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anthro in the news 11/13/17

Chitimacha baskets from Louisiana. Credit: National Museum of the American Indian, Joseph Keppler Collection, gift of Dr. Margaret J. Sharpe.

ancestry rights and wrongs

The Washington Post described the efforts of a group of Biloxi-Chitimacha-Choctaw in asserting their identity and rights as American Indians. Environmental changes have made their current island home in the Mississippi delta uninhabitable, so they must relocate. Inaccurate documentation of their identity by a Smithsonian anthropologist in the early 20th century hampers their attempt to gain federal recognition which would give them a larger role in deciding about their new location. The good news is that the Smithsonian Institution is working with the community to support their ancestral claim while simultaneously improving their understanding of their collections. Some community members, including the chief, recently visited the Smithsonian. The connection they were able to make to the anthropological artifacts offers “an identity trajectory that can be proven,” explained Gwyneira Isaac, director of the Recovering Voices program. “It allows them to say, ‘These materials, these techniques, this way of life is our way of life.’”

activism for moral accountability

Gate to Mar-a-Lago. Credit: Wikimedia Commons/tommietheturtle.

Commons Dreams (Portland, Maine) published commentary by George Karandinos, an MD/PhD student in anthropology at Harvard University, and three co-authors who are also pursuing medical degrees. All four are health justice advocates. They write: “Over the course of the past year, several healthcare-related organizations have decided to stop holding fundraisers at Trump’s Mar-a-Lago resort. Some of them had held annual events at Mar-a-Lago for decades, but given the president’s consistent escalation of racist, sexist, and transphobic comments and policies, these organizations felt that they could no longer financially support him. In addition to outcry from local and national communities, tenacious pressure from healthcare professionals was a key factor in this exodus from Mar-a-Lago, demonstrating the impact that our sustained engagement can have in successfully holding our institutions accountable. We write to highlight some successful elements of our campaign and to encourage our peers to speak up when their home institutions are not living up to their stated principles.”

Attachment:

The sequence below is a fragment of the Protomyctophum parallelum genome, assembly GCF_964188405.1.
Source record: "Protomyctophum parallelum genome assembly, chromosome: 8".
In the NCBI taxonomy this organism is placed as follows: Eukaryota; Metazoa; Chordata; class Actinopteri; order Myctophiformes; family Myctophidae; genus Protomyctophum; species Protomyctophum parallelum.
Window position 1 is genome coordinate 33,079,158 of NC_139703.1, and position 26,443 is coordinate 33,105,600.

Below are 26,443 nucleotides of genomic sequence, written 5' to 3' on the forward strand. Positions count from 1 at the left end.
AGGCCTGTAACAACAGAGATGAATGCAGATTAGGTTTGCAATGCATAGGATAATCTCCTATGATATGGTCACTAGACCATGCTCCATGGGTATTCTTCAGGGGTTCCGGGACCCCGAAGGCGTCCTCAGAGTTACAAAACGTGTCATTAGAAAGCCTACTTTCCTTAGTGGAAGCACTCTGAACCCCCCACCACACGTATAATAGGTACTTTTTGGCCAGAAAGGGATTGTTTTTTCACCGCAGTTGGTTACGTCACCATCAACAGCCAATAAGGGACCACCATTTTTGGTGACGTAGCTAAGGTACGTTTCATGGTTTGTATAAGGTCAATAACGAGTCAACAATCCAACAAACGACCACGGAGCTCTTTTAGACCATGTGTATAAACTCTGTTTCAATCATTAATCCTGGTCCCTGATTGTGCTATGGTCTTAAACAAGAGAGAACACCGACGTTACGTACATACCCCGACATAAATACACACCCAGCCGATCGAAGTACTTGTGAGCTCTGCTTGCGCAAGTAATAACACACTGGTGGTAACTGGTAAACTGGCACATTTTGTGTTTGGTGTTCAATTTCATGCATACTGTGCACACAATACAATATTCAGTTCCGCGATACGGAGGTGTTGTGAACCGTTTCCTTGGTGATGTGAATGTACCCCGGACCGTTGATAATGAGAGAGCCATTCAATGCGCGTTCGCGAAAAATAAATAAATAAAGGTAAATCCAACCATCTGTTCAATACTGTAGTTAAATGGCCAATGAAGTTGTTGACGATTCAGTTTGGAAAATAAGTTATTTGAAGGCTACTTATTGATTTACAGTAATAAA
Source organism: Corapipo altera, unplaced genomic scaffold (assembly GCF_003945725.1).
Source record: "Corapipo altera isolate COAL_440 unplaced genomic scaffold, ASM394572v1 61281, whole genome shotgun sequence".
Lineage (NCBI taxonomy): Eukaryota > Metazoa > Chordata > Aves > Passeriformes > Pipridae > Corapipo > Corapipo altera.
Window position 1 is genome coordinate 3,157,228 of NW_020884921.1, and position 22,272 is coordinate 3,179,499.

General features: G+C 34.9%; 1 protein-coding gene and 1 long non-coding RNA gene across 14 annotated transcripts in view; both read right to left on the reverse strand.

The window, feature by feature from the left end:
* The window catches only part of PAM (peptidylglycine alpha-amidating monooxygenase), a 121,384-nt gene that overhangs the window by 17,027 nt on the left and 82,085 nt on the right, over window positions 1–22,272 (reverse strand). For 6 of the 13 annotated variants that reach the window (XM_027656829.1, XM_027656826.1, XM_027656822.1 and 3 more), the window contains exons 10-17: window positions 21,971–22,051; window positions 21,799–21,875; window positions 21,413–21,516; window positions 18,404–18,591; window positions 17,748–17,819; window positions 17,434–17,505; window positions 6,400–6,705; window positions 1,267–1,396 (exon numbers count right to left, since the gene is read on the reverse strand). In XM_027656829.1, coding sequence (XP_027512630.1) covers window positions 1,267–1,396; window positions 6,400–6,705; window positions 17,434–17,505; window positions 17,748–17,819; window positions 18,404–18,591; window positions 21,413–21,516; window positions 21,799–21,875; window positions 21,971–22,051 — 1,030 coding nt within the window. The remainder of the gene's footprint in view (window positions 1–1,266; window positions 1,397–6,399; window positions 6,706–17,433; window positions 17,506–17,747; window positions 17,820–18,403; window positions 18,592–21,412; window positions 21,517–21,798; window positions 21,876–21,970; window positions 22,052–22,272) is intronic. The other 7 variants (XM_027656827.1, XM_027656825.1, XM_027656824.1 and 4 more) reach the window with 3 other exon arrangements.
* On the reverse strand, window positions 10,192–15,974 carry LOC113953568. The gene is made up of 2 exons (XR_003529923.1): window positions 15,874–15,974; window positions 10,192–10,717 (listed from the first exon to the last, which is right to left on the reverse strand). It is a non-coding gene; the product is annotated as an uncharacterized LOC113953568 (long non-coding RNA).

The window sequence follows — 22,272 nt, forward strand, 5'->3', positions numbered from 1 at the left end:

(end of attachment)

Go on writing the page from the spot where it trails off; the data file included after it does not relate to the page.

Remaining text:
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anthro in the news 11/6/17

Credit: Pixabay

the casting couch

The Guardian published commentary by David Graeber, professor of anthropology at the London School of Economics, about his awakening to the pervasiveness of sexual harassment in the U.S.: “This is a very difficult column for me to write because it’s about my mother…Mom was a prodigy. Arriving in America at age 10, speaking not a word of English, she skipped so many grades she was in college by 16. Then she dropped out of college to help the family (it was the Depression) by getting a factory job sewing brassieres. The union had the crazy idea at that time to put on a musical comedy performed entirely by garment workers. The play (Pins and Needles) surprised everyone by becoming a smash hit on Broadway, with mom (then Ruth Rubinstein) as female lead…[she] was featured in Life, met FDR and Gypsy Rose Lee, and for three years hobnobbed with celebrities and was gossiped about in gossip columns. Then she went back to working in the factory again…When I later asked [why she left show business] she’d just say, “I lacked self-confidence.” But once I remember the phrase “casting couch,” came up and I asked her if such things had existed in her day. She threw her eyes up and said, “well, why do you think I never pursued a career in show business? Some of us were willing to sleep with producers. I wasn’t.” …In endless ways, the violence of powerful men plays havoc with our souls. It makes us complicit in acts of mutual destruction. It’s too late now for my mother. She died ten years ago…Let’s stop pretending these things can’t really be happening…